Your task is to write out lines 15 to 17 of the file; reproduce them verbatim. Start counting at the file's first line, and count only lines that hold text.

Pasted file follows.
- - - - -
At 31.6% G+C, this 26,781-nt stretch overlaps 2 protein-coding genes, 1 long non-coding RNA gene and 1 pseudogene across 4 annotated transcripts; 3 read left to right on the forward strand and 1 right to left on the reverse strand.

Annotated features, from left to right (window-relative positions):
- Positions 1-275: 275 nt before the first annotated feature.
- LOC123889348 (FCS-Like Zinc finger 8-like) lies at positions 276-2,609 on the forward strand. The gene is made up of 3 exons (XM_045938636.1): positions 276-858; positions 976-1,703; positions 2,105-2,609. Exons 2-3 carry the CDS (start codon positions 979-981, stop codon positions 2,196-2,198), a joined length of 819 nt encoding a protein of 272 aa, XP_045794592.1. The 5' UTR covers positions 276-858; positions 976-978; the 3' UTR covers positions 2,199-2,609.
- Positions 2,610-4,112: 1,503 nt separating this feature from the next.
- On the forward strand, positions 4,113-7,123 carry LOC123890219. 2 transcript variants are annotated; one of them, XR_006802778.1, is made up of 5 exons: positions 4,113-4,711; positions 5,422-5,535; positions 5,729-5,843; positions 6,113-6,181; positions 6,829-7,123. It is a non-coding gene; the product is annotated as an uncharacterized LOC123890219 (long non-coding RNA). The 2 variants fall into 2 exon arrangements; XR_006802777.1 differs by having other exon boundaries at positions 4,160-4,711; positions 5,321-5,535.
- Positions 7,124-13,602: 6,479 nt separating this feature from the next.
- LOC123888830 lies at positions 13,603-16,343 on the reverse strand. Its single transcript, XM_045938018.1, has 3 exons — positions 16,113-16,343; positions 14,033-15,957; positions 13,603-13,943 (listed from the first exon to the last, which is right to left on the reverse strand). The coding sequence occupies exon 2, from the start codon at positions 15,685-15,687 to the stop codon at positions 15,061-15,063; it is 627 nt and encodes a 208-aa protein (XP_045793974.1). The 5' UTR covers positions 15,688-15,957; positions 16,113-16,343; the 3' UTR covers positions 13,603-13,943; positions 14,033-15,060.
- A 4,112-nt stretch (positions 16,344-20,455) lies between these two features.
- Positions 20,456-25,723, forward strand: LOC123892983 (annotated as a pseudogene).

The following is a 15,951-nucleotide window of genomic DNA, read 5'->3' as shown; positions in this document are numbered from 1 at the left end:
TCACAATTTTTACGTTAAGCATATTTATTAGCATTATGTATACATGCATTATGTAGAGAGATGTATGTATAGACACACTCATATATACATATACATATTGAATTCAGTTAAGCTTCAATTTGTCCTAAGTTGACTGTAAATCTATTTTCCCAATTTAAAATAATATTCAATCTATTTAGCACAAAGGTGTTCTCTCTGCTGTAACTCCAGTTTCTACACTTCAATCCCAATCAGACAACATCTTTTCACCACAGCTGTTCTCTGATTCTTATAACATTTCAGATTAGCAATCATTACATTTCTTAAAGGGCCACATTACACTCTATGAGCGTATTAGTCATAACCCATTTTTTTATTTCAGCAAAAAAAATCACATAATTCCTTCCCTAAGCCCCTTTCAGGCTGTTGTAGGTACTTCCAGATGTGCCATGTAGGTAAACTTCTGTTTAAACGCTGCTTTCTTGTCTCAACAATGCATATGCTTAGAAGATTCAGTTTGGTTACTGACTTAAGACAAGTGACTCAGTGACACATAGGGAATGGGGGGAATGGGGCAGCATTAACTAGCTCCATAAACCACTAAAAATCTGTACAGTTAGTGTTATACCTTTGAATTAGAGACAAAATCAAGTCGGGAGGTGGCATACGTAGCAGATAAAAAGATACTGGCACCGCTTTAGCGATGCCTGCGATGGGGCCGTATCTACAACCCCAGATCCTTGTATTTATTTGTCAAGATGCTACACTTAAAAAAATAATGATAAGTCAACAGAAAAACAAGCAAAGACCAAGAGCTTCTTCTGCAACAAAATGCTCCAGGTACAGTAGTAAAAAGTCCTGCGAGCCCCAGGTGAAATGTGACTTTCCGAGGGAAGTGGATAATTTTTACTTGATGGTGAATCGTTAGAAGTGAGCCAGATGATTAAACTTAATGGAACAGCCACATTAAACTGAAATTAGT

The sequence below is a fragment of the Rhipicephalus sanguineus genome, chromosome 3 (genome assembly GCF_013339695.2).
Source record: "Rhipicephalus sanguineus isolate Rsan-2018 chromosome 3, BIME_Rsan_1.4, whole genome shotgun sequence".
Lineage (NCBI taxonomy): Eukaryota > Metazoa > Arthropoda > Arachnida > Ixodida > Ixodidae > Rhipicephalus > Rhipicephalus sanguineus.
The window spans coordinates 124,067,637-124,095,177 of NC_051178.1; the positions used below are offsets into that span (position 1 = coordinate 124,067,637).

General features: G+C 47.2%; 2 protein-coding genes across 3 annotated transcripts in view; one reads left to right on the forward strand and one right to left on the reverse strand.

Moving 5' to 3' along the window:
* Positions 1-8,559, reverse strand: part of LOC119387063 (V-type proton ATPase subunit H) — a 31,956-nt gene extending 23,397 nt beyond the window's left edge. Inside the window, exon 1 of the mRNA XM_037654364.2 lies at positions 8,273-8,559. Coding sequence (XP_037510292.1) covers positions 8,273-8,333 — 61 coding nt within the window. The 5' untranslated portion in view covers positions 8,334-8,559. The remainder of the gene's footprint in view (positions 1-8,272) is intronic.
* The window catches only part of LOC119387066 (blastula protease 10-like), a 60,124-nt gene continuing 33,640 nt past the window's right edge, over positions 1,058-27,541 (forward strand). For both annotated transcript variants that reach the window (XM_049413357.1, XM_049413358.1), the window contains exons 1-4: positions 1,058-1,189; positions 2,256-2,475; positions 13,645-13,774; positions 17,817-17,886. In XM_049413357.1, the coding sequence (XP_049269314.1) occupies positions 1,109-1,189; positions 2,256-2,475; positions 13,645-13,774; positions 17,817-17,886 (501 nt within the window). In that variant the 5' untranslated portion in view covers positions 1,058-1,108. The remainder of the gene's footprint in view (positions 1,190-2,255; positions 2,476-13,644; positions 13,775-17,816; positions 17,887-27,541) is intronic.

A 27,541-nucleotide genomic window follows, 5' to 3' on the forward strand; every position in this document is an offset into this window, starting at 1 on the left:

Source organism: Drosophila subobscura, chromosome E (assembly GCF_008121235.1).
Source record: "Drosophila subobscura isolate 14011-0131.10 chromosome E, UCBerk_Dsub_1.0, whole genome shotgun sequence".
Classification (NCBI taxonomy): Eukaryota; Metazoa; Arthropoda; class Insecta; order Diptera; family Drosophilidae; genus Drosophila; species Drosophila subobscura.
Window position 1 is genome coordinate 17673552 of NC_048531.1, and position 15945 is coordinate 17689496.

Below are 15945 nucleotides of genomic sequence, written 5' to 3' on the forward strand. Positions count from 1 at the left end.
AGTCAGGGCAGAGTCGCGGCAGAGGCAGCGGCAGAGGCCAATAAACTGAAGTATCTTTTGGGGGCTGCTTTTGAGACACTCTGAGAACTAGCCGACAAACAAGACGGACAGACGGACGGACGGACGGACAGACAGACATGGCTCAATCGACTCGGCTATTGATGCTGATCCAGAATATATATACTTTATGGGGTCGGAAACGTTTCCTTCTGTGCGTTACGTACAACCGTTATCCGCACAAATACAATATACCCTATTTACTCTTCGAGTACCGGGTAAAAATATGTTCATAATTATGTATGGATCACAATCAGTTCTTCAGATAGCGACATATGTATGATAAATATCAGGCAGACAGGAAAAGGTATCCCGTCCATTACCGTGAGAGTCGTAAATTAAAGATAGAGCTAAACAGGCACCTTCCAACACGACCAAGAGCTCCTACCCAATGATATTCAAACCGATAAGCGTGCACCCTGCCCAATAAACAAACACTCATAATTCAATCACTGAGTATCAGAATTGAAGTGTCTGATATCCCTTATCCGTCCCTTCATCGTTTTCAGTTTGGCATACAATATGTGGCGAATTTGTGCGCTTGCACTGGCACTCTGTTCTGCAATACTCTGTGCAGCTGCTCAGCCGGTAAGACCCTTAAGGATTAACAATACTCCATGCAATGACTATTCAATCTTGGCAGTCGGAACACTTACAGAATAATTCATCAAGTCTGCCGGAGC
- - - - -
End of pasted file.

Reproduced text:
Lineage (NCBI taxonomy): Eukaryota > Metazoa > Arthropoda > Arachnida > Ixodida > Ixodidae > Rhipicephalus > Rhipicephalus sanguineus.
The window spans coordinates 124,067,637-124,095,177 of NC_051178.1; the positions used below are offsets into that span (position 1 = coordinate 124,067,637).

General features: G+C 47.2%; 2 protein-coding genes across 3 annotated transcripts in view; one reads left to right on the forward strand and one right to left on the reverse strand.